The day was Thursday 26th July 2012. The day of the final of the 400metre hurdles at the London Olympics. This was it. The most important day in Jack's life, the one he'd worked hard for over the past three years. Pushing continuously past his limits; overcoming niggles, injuries and operations, as well as anything else thrown into his path - all building up to this one day. This one day that could change his life forever. The clock hanging above the reception in the team hotel showed 12:00. The race wasn't scheduled until eight o'clock that evening. Jack decided to go to the stadium with some of the team to kill a couple of hours by watching some of the early afternoon action.
Jack had just had his last meal - tuna pasta bake - four hours before the race, in order to get some slow-releasing carbohydrates into his system during the build-up to the race. The nerves were slowly surfacing, the tension building. Jack rose from his seat, picking his racing kit up from under the table (vest, shorts, spikes, drinks, energy bars) and made his way outside, where his coach was waiting in earnest.
The time was now 6:30. The first call-up and the pre-race drug tests had just been completed. Jack began his pre-race warm-up, consisting of eating an energy bar, jogging for 5 minutes, stretching for 20 minutes and drills for 20 minutes. The time was now 7:15. Jack started to get his kit on, before the race officials came in to check the spike lengths and distribute lane numbers. This was Jack's moment now.
The crowd roared as the eight athletes made their way into the stadium. 50,000 seats, each one occupied. Flags of all nations were in the stadium, waving around. Union Jack's were in abundance. Scotland flags were also present, giving Jack a huge boost. He always wore a wristband with a Scotland flag on it - his good luck charm - but knowing all these people were supporting him gave him a feeling of euphoria. He set up his blocks in lane 4. In lanes 5 and 6 were the two fastest qualifiers, his main rivals. His coach had advised him to use these two athletes as pacemakers for the first half and then go for it. That was exactly what Jack was planning to do.
Standing behind the blocks, waiting for the starter's orders, the crowd was silent. You'd be able to hear a pin drop! After what seemed like an eternity, the starter said, "on your marks." All around him, the other finalists made their way forward. Jack took a deep breath nd walked in front of the starting blocks, crouched down and placed his feet in the blocks. Slowly, he settled. The starter muttered "set" as the gun was raised. All the athletes rose, holding themselves in position...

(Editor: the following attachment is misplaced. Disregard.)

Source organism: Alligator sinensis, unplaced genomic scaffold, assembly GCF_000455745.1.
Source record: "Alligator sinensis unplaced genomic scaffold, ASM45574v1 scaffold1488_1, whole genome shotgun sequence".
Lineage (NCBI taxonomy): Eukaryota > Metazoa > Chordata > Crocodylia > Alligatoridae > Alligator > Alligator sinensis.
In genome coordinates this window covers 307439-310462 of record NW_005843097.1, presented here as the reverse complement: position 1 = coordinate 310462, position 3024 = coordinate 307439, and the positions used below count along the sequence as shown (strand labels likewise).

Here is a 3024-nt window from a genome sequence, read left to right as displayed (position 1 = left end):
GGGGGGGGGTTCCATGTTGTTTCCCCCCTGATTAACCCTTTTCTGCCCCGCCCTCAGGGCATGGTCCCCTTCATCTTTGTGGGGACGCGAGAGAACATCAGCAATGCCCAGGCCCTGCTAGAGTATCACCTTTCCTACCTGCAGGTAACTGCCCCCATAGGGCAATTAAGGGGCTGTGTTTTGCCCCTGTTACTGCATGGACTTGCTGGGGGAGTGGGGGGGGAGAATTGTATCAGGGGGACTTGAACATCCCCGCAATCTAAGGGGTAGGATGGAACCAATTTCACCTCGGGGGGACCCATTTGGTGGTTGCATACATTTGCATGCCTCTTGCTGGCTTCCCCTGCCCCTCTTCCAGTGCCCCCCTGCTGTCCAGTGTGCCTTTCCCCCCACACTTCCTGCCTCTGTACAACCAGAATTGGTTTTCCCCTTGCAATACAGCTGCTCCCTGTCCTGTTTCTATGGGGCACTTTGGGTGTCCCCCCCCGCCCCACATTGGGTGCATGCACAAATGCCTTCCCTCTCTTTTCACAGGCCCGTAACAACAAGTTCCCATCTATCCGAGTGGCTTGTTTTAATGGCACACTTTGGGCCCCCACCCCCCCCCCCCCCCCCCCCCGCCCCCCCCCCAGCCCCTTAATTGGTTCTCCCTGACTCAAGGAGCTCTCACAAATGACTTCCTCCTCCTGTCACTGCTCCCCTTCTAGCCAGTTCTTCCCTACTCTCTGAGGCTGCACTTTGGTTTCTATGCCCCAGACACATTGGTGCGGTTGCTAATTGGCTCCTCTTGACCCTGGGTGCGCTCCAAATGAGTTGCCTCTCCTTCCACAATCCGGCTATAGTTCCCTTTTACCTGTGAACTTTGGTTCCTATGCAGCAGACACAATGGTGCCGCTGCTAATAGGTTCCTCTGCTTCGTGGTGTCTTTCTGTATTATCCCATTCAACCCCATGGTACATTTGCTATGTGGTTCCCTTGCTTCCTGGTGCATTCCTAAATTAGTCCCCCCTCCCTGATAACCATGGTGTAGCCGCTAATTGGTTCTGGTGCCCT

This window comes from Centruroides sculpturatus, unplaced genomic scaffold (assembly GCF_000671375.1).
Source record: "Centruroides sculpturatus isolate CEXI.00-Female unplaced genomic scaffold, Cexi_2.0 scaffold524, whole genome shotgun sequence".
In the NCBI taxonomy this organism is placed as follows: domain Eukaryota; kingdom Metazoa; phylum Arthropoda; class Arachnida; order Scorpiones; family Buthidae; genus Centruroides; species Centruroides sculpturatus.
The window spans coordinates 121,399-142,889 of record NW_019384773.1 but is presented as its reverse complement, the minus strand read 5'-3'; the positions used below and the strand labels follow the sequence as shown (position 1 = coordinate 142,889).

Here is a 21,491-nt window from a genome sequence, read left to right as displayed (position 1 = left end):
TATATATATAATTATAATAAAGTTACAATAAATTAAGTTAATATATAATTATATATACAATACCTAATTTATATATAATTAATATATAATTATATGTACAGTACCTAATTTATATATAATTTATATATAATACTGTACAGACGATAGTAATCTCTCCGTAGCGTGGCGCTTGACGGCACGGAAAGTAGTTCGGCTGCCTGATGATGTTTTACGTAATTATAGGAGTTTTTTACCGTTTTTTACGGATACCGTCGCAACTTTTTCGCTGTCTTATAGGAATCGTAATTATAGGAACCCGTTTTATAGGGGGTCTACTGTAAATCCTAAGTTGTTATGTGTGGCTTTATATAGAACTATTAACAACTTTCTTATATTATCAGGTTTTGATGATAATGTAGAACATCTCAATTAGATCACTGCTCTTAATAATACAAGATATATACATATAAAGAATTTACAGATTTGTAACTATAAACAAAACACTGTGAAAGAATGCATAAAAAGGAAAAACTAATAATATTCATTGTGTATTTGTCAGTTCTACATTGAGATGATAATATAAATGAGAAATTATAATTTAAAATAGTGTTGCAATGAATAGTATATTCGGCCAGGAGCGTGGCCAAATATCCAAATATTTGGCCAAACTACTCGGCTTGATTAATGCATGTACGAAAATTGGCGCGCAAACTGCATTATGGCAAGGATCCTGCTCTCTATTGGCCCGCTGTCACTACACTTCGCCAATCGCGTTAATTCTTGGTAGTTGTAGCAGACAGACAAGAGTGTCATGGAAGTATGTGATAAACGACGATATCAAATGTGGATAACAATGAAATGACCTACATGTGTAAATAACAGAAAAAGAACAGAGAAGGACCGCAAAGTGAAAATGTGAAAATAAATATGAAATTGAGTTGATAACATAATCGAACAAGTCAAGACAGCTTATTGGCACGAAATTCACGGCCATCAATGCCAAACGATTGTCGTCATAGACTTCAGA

...BANG! The race was underway. The crowd cheering, supporting each and every athlete. Jack couldn't hear any of it, too focused on the race in hand. Over the first three hurdles, everyone was level. Coming up to 200metres, half of the athletes had fallen slightly behind. Jack made the conscious decision to make the break with 120metres to go, not knowing if it would pay off. 150metres left, fatigue started to set in. The three pre-race favourites, Jack and the two Americans, edged slightly in front of the third American athlete. Panic started going through Jack's mind; he had never set off this fast before. 120metres left. Jack made his move. Unfortunately, so did the other two. 100metres left. No separation between the three. Over the final hurdle, Jack summoned every ounce of energy reserve that remained to carry him towards the line. 10metres left...5metres left. Jack dipped forward, praying that he would snatch victory.
Jack lay trackside, completely drained. The trackside clock read 46.77, a new world record. But who would own it? Third place flashed up. The American, 46.80. Second place appeared, 46.79, going to the Olympic champion of 2008, the other American. Jack's name flashed up in first place, next to the new world record. Tears streamed down Jack's face. The noise from the crowd exploded like a bomb. The two American athletes helped Jack up, his legs like lead. All three medalists went round on a lap of honour, Jack draped in both the Union Jack and the Scottish flags.
John McOmish, Higher